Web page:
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Tony Blair waxwork dressed as a chav
A waxwork of Tony Blair dressed as a chav, in Madame Tussauds
 

Chav

 

Listen to Professor Crystal

Chav. It came to the fore as a word in 2005 really, I didn't remember hearing it much before that. It refers to a type of youth, supposedly uncultured, maybe a bit anti-social, perhaps even violent, but certainly marked out, at least from the point of view of the critic, by very bad taste. Chavs are supposed to wear a lot of flashy jewellery, white trainers, baseball caps, sham designer clothes. Girls expose a lot of midriff. Nothing racial about it all, I should say.

Now, whether it's cool or not to be a chav, I couldn't say - at least, not at my age! I find the linguistics much more interesting. It's a problem though, the linguistics. Where does the word come from? It's been around since the 19th century. Lexicographer Eric Partridge mentions it in his huge dictionary of slang and unconventional English. He talks about it coming from Romany (the language of the gypsies), 'chavy' - a child, or 'chaval' - a boy. And then later it was used for 'men' as well.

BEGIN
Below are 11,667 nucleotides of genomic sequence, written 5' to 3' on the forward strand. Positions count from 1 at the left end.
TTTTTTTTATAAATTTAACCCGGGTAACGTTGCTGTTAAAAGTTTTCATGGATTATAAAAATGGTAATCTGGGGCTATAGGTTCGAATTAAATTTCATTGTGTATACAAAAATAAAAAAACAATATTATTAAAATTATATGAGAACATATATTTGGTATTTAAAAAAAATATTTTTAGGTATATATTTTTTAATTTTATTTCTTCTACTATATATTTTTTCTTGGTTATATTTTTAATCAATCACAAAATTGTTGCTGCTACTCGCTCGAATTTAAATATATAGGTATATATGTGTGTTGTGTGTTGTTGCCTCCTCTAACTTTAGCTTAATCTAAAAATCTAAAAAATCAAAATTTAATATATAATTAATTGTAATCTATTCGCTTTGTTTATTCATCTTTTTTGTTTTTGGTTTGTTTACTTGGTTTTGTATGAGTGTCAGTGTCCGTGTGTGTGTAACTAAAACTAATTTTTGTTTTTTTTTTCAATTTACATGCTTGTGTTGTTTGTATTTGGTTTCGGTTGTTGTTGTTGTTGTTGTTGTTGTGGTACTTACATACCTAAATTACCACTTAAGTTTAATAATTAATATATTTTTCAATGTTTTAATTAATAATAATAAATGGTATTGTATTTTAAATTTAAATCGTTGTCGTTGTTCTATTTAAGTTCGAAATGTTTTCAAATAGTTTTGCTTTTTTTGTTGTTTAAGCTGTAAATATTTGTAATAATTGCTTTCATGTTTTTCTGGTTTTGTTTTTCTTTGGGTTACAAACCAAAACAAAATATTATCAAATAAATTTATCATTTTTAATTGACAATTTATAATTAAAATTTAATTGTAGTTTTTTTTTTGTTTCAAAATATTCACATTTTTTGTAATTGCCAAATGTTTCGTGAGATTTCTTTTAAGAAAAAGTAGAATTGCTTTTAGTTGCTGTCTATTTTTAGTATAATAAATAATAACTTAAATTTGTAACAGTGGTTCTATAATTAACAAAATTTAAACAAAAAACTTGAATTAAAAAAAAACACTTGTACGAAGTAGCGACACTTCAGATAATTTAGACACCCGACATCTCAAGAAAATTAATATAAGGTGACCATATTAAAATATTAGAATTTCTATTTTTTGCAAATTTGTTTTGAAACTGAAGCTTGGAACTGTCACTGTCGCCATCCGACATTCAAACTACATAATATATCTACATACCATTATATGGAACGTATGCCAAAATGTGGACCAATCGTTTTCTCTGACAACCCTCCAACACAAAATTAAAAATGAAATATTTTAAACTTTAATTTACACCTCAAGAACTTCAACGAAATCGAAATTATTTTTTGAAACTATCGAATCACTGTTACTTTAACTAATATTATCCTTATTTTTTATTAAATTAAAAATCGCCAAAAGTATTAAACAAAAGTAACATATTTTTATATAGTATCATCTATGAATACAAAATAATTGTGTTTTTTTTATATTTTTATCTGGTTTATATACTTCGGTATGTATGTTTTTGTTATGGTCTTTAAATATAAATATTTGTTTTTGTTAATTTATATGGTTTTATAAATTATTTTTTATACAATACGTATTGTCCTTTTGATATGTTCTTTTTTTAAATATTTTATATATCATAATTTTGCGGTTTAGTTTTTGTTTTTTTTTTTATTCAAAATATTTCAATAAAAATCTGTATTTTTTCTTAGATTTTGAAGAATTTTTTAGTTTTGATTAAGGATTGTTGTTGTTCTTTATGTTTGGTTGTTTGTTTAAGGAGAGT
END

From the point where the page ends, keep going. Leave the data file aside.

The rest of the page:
But nobody knows who's reactivated it in recent times. It's a noun, 'a chav', 'chavs', and also an adjective - people talk about 'chav behaviour' or 'chav insults' and that sort of thing. Oh, don't believe the popular etymologies that you read sometimes in the press and on websites. I saw one the other day, people said, 'It's an acronym, 'chav', from council house and violent' - well, no, it isn't, that was made up in recent times. Appealing as these etymologies are, they're nothing to do with the real Romany history of this very interesting word.




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download transcriptTranscript (pdf - 43k)

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